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Monday Quick Sniffs, part 61

How is this even possible that it’s been 2 months since my special yuzu edition of MQS? Is it just me or do you also have an impression that in the times of Covid the time flies even faster than usual?

Amouage introduced Interlude Man in 2012 and it was a challenging perfume due to heavily accentuated notes of oregano and pimento. 8 years later Interlude Man Black Iris is born. It’s the first flanker in the long history of the brand and also one of the first (if not first) launch after a major shuffle within the brand’s structures. This perfume starts with an oily & zesty bergamot note accompanied by herbaceous & aromatic rosemary. After a moment a crisp dewiness of violet leaf emerges. Instead of oregano there’s orris – deep and rooty, silky-cold and elegant. It’s warmed up by generously dosed frankincense that is followed by ambery tones. Going further there is labdanum and myrrh that give Interlude Man Black Iris its resiny vibe. A hint of vanilla (which smells like a bourbon) adds a bit of sweetness to this dark fragrance. Base is a mixture of hefty woody notes such as sandalwood and cedarwood, combined with leather and oud. In general it feels like a more streamlined, more wearable version of its predecessor.

For any perfume writer the number of reviews dedicated to a specific brand is probably the best measuring scale to determine if they like the fragrances from this house or not. Considering the fact that I have never written about Xerjoff before – so that’s a clear signal for you, no? Apollonia, named as a tribute to a successful lunar landing of Apollo 11 in 1969, its composition starts with an abstract white blossoms accord. Abstract because there’s not a single floral note that would dominate it. It’s like a mass of flowers among which you can’t tell which is jasmine, tuberose or an orange flower. There’s a lot of airy creaminess to it with a pollen-like sweetness. Gradually the density of the perfume changes and the focus goes towards the orris butter. In this perfume it is viscous, blending the fatty aspect of iris with its waxy tones. When you smell it you get an impression of reserve, of restraint. It’s kind of like a statuesque persona, like someone who feels they are better because they’re rich. But it is a pretty iris note nonetheless. The perfume dries down to an abundance of white musk in variety of forms – there’s a bit of cotton candy effect, a bit of something like a meringue and a tad of something plush & fluffy. On my skin Apollonia is not very complex, it’s rather linear and lacks something that sparks interest. At this price point I can easily pass, even if the bottle is covered with moon dust…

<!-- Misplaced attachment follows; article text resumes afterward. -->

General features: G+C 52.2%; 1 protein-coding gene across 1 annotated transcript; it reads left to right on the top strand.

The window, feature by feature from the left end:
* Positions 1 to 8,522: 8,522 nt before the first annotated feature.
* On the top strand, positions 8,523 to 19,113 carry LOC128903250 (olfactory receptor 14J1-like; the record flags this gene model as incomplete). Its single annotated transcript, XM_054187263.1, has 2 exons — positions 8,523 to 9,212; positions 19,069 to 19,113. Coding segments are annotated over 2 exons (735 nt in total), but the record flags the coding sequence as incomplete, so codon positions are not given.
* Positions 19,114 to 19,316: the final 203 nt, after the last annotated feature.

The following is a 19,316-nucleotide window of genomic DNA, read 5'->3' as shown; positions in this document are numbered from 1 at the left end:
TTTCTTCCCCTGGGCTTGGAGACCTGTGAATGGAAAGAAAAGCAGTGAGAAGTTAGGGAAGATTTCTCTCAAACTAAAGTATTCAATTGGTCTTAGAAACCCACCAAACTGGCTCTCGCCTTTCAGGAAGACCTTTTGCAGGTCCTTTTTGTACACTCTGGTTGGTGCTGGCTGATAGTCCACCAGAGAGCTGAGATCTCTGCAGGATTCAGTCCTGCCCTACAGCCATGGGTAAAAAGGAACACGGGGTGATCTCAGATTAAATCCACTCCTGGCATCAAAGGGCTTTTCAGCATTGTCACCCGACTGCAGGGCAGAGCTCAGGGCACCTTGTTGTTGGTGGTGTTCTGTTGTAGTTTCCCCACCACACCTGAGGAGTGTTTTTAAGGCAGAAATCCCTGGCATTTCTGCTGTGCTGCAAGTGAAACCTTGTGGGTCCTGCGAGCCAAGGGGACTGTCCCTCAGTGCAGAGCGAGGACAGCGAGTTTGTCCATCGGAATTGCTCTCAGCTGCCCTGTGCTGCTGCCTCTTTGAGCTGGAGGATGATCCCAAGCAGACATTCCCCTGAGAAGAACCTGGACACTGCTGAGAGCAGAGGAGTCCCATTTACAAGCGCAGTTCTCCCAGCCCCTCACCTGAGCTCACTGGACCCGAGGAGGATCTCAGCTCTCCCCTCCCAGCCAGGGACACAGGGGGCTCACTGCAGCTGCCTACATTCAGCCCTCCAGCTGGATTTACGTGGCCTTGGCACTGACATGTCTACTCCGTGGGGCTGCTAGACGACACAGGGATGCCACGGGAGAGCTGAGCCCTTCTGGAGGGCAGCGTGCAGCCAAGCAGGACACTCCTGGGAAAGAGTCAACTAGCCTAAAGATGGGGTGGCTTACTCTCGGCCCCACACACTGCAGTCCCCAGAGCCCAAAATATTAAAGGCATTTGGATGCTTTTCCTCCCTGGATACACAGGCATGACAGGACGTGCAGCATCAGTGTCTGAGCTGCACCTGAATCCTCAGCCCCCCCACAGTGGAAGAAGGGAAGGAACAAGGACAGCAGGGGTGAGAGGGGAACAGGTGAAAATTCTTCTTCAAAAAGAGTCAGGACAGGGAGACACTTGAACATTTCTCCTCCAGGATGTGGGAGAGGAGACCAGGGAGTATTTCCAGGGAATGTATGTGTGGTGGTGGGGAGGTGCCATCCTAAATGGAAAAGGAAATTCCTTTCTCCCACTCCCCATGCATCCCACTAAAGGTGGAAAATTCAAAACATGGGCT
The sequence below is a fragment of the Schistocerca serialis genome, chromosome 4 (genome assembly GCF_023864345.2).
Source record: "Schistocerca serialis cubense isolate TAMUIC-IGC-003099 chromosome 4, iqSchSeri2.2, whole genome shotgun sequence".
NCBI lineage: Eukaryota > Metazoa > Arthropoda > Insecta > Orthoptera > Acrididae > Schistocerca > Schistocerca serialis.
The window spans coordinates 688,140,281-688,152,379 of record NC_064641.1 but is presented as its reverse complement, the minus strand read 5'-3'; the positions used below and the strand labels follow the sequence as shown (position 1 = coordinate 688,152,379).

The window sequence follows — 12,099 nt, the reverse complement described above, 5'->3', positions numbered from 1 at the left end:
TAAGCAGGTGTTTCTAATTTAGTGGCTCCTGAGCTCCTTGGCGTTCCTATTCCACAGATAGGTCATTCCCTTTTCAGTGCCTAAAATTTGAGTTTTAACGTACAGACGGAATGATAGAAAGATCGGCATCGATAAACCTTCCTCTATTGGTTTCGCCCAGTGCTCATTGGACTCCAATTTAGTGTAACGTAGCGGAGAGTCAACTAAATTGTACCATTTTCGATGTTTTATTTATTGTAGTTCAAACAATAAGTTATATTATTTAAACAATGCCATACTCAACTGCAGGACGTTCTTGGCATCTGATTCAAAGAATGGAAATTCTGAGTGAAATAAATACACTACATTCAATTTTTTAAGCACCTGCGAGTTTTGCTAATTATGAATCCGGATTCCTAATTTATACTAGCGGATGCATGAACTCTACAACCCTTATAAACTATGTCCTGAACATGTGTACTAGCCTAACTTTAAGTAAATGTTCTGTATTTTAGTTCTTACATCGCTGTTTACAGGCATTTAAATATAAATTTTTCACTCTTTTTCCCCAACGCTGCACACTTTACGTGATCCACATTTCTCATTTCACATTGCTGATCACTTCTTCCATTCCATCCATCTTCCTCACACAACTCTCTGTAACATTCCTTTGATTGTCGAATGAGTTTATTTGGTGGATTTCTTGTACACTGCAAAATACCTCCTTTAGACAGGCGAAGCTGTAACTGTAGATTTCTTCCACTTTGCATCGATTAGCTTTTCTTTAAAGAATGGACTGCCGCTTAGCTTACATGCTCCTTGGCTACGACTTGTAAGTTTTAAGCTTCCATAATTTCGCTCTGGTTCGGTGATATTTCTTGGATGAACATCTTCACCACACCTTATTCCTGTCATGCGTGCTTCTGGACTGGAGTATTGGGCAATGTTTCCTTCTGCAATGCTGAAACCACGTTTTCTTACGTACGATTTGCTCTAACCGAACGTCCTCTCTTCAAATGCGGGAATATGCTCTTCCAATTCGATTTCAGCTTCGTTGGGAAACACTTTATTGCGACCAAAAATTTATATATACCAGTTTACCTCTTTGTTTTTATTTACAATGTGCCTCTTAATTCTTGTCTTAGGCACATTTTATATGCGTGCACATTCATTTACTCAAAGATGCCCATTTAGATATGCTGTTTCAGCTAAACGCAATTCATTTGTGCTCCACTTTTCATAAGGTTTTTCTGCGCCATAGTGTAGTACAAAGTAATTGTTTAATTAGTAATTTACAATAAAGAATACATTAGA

I liked the initial releases from Altaia (an offspring brand from the owners of Eau d’Italie) but the fragrances that joined their portfolio later were not really my cup of tea. Just like Purple Land from 2018. The fragrance starts with a prominent note of grapefruit that feels juicy but also bears the sweaty undertone that does not contribute to a pleasant experience. It subsides after some time, making room for exotic fruitiness of guava and papaya. Both give the perfume a strong fruity vibe that feels summery, mouth-watering and quite fleshy. Over time the floral aspect of the scent rises up, with lily of the valley taking a lead role in it. Muguet gives Purple Land a watery, gently floral feel that is reminiscent of a morning dew. Frangipani on the other hand makes the flowery phase more lactonic & creamy. The base is warmed up by ambrox molecule – combined with the other notes of this perfume it smells quite similar to popular sun tan lotions. Lush tropical flowers over the warm base, like a sun-kissed skin. Everything is finished by air-whipped, creamy musks. These notes seem a bit odd for one scent, but on general thought it’s not a bad perfume. None of these 3 Quick Sniffs are bad.